2018 Frontiers in molecular neuroscience

134. Baseline effects of lysophosphatidylcholine and nerve growth factor in a rat model of sciatic nerve regeneration after crush injury Full Text available with Trip Pro

Baseline effects of lysophosphatidylcholine and nerve growth factor in a rat model of sciatic nerve regeneration after crush injury Schwann cells play a major role in helping heal injured nerves. They help clear debris, produce neurotrophins, upregulate neurotrophin receptors, and form bands of Büngner to guide the healing nerve. But nerves do not always produce enough neurotrophins and neurotrophin receptors to repair themselves. Nerve growth factor (NGF) is an important neurotrophin (...) for the electrophysiological parameters but only differed from the control group at week 3 for the morphological parameters. The crush, crush-NGF, and crush-LPC-NGF groups did not differ from each other over the course of the study. Single injections of LPC and NGF one week apart or multiple treatments of NGF at 5, 7 and 9 days post-injury did not alter the healing rate of the sciatic nerves during weeks 1-6 of the study. These findings are important to define the baseline effects of NGF and LPC injections, as part

2018 Neural Regeneration Research

135. Resveratrol Promotes Nerve Regeneration via Activation of p300 Acetyltransferase-Mediated VEGF Signaling in a Rat Model of Sciatic Nerve Crush Injury Full Text available with Trip Pro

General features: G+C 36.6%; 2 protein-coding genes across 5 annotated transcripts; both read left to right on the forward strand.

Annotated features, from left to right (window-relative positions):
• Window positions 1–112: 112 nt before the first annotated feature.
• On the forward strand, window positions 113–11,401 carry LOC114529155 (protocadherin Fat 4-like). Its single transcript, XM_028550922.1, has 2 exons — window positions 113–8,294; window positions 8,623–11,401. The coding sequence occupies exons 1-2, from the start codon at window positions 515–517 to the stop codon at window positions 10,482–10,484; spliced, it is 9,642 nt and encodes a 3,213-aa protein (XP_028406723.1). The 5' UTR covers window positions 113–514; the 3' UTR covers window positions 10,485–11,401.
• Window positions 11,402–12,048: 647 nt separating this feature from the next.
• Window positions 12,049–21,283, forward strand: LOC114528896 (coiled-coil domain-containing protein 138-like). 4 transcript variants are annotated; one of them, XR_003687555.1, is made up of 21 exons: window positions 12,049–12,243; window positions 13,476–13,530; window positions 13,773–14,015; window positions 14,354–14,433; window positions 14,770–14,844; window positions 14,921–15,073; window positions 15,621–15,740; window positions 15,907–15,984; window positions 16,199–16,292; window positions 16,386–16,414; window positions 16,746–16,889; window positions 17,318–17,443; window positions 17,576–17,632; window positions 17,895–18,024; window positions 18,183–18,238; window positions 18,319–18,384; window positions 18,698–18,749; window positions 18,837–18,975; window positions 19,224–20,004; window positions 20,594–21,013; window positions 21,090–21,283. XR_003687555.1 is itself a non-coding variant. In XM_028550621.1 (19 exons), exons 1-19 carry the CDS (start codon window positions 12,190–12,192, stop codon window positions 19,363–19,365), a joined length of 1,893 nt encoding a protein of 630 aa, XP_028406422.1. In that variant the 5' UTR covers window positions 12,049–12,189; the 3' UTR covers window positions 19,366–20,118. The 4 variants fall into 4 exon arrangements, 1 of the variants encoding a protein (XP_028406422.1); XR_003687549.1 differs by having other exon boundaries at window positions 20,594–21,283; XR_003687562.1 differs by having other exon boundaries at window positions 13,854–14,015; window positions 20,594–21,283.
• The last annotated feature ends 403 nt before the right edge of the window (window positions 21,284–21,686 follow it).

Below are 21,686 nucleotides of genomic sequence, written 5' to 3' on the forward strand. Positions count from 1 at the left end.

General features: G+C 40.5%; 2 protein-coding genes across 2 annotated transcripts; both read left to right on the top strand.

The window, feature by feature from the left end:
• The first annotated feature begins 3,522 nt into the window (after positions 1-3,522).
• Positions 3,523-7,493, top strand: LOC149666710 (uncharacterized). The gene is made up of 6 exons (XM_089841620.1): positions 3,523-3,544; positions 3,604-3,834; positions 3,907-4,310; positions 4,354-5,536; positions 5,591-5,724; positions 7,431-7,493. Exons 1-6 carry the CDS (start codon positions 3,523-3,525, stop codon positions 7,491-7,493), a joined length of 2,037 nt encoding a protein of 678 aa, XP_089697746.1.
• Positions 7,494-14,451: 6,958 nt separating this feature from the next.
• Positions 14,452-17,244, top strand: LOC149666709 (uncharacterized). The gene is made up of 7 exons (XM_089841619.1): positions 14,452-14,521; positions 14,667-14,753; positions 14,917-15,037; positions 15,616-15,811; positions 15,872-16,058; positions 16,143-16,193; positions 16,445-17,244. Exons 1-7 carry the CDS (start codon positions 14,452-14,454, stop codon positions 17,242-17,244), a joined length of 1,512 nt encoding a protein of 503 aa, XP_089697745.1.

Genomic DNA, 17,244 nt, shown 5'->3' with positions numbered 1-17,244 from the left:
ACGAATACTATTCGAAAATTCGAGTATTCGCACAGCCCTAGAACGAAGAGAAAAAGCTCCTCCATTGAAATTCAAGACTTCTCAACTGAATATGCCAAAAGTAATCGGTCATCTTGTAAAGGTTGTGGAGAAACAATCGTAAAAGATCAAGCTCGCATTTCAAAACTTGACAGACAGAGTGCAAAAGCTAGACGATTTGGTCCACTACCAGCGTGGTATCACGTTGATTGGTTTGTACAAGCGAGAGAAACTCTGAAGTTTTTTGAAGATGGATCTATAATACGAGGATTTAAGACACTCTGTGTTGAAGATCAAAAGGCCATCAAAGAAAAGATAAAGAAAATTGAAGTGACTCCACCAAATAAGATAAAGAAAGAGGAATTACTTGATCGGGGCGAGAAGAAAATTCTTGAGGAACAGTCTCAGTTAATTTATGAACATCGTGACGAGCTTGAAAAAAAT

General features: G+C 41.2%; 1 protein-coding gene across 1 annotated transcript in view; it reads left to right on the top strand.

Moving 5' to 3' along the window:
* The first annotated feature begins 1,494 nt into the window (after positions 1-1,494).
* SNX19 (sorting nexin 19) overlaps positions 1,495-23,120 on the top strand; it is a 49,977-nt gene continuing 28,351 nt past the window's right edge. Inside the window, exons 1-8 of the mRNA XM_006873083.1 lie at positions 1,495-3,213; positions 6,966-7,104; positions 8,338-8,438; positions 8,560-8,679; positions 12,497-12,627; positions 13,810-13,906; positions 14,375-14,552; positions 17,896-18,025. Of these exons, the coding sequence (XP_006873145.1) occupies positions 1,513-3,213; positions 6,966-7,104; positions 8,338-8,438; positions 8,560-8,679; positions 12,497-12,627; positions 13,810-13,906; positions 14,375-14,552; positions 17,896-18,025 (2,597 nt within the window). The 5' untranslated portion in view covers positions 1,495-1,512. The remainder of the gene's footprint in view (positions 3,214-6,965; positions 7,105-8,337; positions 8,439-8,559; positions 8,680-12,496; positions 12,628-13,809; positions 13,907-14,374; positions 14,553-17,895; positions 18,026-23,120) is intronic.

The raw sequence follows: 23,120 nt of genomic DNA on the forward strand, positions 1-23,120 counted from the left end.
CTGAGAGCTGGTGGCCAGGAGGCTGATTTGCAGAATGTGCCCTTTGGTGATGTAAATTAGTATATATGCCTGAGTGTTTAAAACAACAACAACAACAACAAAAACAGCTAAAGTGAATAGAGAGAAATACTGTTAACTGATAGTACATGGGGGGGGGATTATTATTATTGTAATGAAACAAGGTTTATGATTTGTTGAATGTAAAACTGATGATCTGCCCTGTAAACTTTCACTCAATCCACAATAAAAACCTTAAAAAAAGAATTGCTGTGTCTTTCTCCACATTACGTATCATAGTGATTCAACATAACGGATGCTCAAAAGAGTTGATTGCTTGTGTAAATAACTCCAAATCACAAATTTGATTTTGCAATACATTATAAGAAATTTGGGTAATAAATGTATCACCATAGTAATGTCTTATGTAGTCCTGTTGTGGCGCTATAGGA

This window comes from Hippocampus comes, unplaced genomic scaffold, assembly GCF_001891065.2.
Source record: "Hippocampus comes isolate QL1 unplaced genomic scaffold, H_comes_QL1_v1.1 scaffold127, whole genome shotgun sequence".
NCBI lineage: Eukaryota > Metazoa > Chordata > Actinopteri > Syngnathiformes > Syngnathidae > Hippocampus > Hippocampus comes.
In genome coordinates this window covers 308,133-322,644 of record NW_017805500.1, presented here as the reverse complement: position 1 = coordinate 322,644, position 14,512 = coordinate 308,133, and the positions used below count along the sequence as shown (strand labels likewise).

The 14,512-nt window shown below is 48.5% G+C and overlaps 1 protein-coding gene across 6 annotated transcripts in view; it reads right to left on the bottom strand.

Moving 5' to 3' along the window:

Resveratrol Promotes Nerve Regeneration via Activation of p300 Acetyltransferase-Mediated VEGF Signaling in a Rat Model of Sciatic Nerve Crush Injury Peripheral nerve injuries are generally associated with incomplete restoration of motor function. The slow rate of nerve regeneration after injury may account for this. Although many benefits of resveratrol have been shown in the nervous system, it is not clear whether resveratrol could promote fast nerve regeneration and motor repair after (...) peripheral nerve injury. This study showed that the motor deficits caused by sciatic nerve crush injury were alleviated by daily systematic resveratrol treatment within 10 days. Resveratrol increased the number of axons in the distal part of the injured nerve, indicating enhanced nerve regeneration. In the affected ventral spinal cord, resveratrol enhanced the expression of several vascular endothelial growth factor family proteins (VEGFs) and increased the phosphorylation of p300 through Akt signaling